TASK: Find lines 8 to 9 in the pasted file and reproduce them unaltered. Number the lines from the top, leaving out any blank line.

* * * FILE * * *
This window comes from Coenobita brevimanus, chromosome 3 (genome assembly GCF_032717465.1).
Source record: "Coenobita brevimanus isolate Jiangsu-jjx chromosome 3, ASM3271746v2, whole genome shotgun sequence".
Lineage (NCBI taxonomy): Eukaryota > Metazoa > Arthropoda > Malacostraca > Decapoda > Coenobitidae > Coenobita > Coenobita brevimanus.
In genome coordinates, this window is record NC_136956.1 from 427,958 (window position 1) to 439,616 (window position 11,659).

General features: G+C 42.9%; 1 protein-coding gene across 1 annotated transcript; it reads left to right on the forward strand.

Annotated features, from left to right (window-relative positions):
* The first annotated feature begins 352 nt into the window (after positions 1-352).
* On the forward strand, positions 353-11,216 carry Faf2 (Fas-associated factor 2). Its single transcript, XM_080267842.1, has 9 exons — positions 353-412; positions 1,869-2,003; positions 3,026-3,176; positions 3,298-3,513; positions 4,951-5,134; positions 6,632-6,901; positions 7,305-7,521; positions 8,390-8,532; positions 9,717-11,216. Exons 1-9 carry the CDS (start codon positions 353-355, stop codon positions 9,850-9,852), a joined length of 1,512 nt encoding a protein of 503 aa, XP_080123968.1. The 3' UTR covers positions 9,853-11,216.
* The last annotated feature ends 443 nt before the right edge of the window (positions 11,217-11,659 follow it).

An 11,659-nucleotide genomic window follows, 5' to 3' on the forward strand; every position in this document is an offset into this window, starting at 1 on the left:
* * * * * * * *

* On the forward strand, positions 353-11,216 carry Faf2 (Fas-associated factor 2). Its single transcript, XM_080267842.1, has 9 exons — positions 353-412; positions 1,869-2,003; positions 3,026-3,176; positions 3,298-3,513; positions 4,951-5,134; positions 6,632-6,901; positions 7,305-7,521; positions 8,390-8,532; positions 9,717-11,216. Exons 1-9 carry the CDS (start codon positions 353-355, stop codon positions 9,850-9,852), a joined length of 1,512 nt encoding a protein of 503 aa, XP_080123968.1. The 3' UTR covers positions 9,853-11,216.
* The last annotated feature ends 443 nt before the right edge of the window (positions 11,217-11,659 follow it).